Overstory #234 - Trees on farms to enhance agricultural sustainability and increase resilience to climate change
The tree products of interest to foresters are both timber and non-timber forest products (NTFPs), with timber predominating in forest industries. NTFPs are important in the valuation of forest and as a resource for the livelihoods of forest people, but the term NTFPs has many meanings (Belcher, 2003). One issue is that a high proportion of NTFPs are actually harvested from farms, so there is grey line between whether they are really common property extractive forest products or privately owned farm crops. Distinguishing between these is important in terms of agricultural development and trade statistics (Simons and Leakey, 2004).
Looking first at the scale of the on-farm tree resource, recent data has shown that globally 46% of agricultural land (over one billion hectares) has more than 10% tree cover (Zomer et al., 2009), while 17% of farming land has more than 30% tree cover. This land with more than 10% tree cover is occupied by 31% of the people living in agricultural land (558 million) (Zomer et al., 2009). The products from these on-farm trees are important to the local people and the wider population for fuelwood, as well as many food and medicinal products.
While forests are still being severely degraded, the number of trees on farms is increasing (FAO, 2005) and interestingly, there are many examples where the rise in on-farm tree numbers occurs in areas where population densities are high and farm size is very small. This raises some questions. What role do trees play in farming systems? How important are they? What is the future of trees on-farm?
Trees in farming systems are found either in forest fallows within shifting cultivation systems; as relics from land clearance by slash-and-burn, or as a result of deliberate management and/or planting. The integration of trees in farming systems is the practice of agroforestry to provide environmental services and/or products that are either traded or used domestically to confer multiple livelihood benefits, especially for smallholder farmers in the tropics beset with poverty, malnutrition and hunger. Poverty (earning less than the purchasing power equivalent of US $2/day), malnutrition and hunger affect 3.2 billion, 2 billion and 0.9 billion people respectively. The scale of these problems is enormous despite the technical advances in agriculture over the last 50-60 years. Land degradation affects 1.9 billion hectares of land (38% of crop land) and 2.6 billion people (Eswaran et al., 2006).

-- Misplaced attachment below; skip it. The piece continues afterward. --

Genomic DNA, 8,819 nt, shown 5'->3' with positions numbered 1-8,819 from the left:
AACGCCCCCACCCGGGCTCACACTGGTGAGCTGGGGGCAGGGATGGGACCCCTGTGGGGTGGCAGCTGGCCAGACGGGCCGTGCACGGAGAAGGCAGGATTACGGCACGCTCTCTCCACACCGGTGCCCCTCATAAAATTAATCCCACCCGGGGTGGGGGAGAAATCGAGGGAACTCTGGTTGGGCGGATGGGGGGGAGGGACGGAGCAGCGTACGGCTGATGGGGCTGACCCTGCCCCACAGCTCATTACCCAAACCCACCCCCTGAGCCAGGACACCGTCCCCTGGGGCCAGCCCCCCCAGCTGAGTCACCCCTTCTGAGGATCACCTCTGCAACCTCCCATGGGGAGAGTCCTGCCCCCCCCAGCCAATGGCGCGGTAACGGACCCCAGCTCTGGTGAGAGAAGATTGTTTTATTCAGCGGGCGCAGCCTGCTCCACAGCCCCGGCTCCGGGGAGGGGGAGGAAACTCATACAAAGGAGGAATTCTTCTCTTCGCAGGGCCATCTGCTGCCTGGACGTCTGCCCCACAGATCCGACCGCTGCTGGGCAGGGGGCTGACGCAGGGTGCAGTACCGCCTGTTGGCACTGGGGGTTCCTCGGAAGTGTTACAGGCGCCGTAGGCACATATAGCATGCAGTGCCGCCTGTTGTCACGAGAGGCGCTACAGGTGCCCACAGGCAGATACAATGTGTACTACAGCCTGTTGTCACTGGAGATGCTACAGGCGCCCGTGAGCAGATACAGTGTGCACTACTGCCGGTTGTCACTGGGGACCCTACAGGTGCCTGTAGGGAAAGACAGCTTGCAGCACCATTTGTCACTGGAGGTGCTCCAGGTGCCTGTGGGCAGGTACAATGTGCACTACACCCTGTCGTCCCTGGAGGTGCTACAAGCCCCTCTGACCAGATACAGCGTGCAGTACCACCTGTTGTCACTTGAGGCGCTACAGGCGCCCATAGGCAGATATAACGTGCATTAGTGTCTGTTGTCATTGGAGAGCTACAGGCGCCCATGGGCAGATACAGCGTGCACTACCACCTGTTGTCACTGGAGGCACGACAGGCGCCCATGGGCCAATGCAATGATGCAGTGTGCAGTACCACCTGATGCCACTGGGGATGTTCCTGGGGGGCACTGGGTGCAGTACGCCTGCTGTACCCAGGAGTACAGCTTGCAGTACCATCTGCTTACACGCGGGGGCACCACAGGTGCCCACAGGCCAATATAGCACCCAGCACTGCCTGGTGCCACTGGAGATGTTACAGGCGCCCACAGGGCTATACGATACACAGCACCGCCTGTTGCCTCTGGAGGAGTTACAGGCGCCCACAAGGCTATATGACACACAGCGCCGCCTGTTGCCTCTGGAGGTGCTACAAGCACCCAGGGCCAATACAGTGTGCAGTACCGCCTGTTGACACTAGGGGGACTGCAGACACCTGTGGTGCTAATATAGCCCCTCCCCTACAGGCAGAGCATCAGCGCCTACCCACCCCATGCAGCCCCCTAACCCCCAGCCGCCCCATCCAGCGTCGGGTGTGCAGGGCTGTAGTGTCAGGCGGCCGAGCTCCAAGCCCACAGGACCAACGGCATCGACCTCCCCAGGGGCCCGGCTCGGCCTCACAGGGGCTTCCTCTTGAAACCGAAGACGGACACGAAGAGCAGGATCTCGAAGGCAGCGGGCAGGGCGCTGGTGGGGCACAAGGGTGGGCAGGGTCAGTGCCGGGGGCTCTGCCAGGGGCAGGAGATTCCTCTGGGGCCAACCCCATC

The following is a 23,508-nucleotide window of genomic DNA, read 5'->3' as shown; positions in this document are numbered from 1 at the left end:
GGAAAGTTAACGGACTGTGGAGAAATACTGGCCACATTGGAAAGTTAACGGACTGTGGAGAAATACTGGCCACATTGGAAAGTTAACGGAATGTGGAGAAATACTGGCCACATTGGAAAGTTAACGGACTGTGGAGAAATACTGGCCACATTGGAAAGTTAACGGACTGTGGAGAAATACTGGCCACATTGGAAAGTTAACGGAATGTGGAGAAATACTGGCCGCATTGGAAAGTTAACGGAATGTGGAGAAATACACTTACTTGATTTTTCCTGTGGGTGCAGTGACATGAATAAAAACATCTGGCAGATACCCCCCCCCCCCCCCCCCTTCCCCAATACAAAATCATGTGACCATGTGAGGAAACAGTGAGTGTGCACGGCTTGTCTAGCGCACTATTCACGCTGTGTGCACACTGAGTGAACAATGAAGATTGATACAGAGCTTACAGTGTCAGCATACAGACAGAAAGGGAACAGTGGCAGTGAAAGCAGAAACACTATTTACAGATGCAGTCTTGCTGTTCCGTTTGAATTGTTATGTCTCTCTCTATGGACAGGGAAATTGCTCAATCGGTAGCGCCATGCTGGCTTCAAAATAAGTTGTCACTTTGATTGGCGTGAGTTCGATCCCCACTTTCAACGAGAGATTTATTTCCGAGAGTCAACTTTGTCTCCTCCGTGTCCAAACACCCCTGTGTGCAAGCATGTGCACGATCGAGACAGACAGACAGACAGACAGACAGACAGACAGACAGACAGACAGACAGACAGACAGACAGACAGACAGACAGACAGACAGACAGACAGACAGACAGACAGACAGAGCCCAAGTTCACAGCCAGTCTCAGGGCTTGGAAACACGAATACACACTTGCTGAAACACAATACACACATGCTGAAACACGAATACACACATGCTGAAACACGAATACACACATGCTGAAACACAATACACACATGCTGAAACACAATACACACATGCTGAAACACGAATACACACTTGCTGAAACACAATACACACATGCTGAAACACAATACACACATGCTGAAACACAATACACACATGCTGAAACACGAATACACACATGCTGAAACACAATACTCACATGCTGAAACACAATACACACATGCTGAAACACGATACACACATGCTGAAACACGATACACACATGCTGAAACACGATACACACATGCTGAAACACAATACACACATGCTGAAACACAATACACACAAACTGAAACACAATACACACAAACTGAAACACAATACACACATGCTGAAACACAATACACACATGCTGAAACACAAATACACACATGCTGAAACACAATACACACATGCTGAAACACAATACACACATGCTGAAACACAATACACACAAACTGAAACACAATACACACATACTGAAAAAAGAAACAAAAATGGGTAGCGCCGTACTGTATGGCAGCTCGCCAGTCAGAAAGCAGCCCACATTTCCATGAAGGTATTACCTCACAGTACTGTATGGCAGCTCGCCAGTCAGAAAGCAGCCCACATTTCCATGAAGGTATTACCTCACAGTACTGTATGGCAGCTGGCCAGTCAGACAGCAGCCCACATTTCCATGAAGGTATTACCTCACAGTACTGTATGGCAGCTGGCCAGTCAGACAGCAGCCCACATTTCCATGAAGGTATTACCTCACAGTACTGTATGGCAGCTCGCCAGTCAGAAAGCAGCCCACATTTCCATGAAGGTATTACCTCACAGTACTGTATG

Role of agroforestry
Agroforestry involves the cultivation and use of trees in farming systems and is a practical and low-cost means of implementing many forms of integrated land management, especially for small-scale producers. The World Bank (2004) has estimated that agroforestry practices are used by 1.2 billion people. Below we will briefly explore some of the main benefits arising from the integration of trees in farming systems, and then consider the question ‘can trees play a bigger role in agriculture’?
The successful practice of agroforestry involves three steps (Figure 1) aimed at promoting more sustainable rural development:- The first step involves the restoration of soil fertility in degraded farmland using nitrogen-fixing trees and shrubs in improved fallows. Over the last thirty years numerous experiments have been done in different countries and in different agroecosystems to study the benefits of growing nitrogen-fixing trees and shrubs to improve soil fertility (Buresh and Cooper, 1999). Now these ‘Step 1’ agroforestry practices are commonly implemented by farmers, and the Improved Fallow systems with Sesbania sesban and Tephrosia vogelii in particular are widely adopted (e.g. 66,000 maize farmers in Zambia in 2008) because maize yields are doubled or trebled. This represents a very important breakthrough for poor farmers locked in food insecurity and hunger (Sanchez, 2002; Sanchez et al., 2005). However, wider adoption / up-scaling of this is needed to address the land degradation affecting 1.9 billion hectares, and thus for the meaningful process of mitigating land degradation there is a need for very large scale efforts to disseminate and up-scale these now well researched and adoptable technologies. However, the reduction of land degradation alone does not have the potential to open up a pathway towards greater prosperity and better living standards for the rural poor.
The second step builds on the common practice of small-scale farmers in the tropics to protect or plant trees producing traditionally important products (food, medicines, etc.) on their farms when land is cleared for agriculture. Tree domestication offers great opportunities to capture specific traits that are important for different market opportunities (Leakey, 1999; Leakey et al., 2005). In recent years an international initiative has implemented a programme to domesticate a wide range of indigenous tree species producing marketable food, fodder, and non-food products (Leakey et al., 2005). In this way, agroforestry tree domestication can be seen as a means to enrich and improve the 1 billion hectares of farmland with 10% tree cover. Tree products produced on–farm are known as Agroforestry Tree Products (AFTPs), to distinguish them from common property NTFPs (Simons and Leakey, 2004). Participatory tree domestication brings together agricultural science and technology with Traditional Knowledge as an integrated package which builds on local traditions and practices.